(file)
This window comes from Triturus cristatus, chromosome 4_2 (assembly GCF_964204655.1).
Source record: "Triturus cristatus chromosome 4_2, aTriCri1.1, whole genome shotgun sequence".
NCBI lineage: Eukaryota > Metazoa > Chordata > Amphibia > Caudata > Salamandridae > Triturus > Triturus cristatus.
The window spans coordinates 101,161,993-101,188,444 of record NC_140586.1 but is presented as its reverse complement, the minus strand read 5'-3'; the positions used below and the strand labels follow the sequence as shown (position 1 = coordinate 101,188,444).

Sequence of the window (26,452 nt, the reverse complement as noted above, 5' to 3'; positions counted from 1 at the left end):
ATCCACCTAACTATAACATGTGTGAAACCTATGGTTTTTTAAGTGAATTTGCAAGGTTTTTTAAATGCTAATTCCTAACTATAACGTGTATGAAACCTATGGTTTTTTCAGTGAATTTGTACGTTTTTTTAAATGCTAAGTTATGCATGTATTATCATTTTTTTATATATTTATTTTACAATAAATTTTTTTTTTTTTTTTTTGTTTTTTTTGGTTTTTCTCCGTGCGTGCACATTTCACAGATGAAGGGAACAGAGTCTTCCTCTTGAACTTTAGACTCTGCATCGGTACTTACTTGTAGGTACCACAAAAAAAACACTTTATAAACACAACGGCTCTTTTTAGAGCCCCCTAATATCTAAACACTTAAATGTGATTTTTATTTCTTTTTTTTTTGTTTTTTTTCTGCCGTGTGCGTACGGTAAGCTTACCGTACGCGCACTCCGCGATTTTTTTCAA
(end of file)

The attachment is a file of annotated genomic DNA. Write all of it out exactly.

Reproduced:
This window comes from Triturus cristatus, chromosome 4_2 (assembly GCF_964204655.1).
Source record: "Triturus cristatus chromosome 4_2, aTriCri1.1, whole genome shotgun sequence".
NCBI lineage: Eukaryota > Metazoa > Chordata > Amphibia > Caudata > Salamandridae > Triturus > Triturus cristatus.
The window spans coordinates 101,161,993-101,188,444 of record NC_140586.1 but is presented as its reverse complement, the minus strand read 5'-3'; the positions used below and the strand labels follow the sequence as shown (position 1 = coordinate 101,188,444).

Sequence of the window (26,452 nt, the reverse complement as noted above, 5' to 3'; positions counted from 1 at the left end):
ATCCACCTAACTATAACATGTGTGAAACCTATGGTTTTTTAAGTGAATTTGCAAGGTTTTTTAAATGCTAATTCCTAACTATAACGTGTATGAAACCTATGGTTTTTTCAGTGAATTTGTACGTTTTTTTAAATGCTAAGTTATGCATGTATTATCATTTTTTTATATATTTATTTTACAATAAATTTTTTTTTTTTTTTTTTGTTTTTTTTGGTTTTTCTCCGTGCGTGCACATTTCACAGATGAAGGGAACAGAGTCTTCCTCTTGAACTTTAGACTCTGCATCGGTACTTACTTGTAGGTACCACAAAAAAAACACTTTATAAACACAACGGCTCTTTTTAGAGCCCCCTAATATCTAAACACTTAAATGTGATTTTTATTTCTTTTTTTTTTGTTTTTTTTCTGCCGTGTGCGTACGGTAAGCTTACCGTACGCGCACTCCGCGATTTTTTTCAA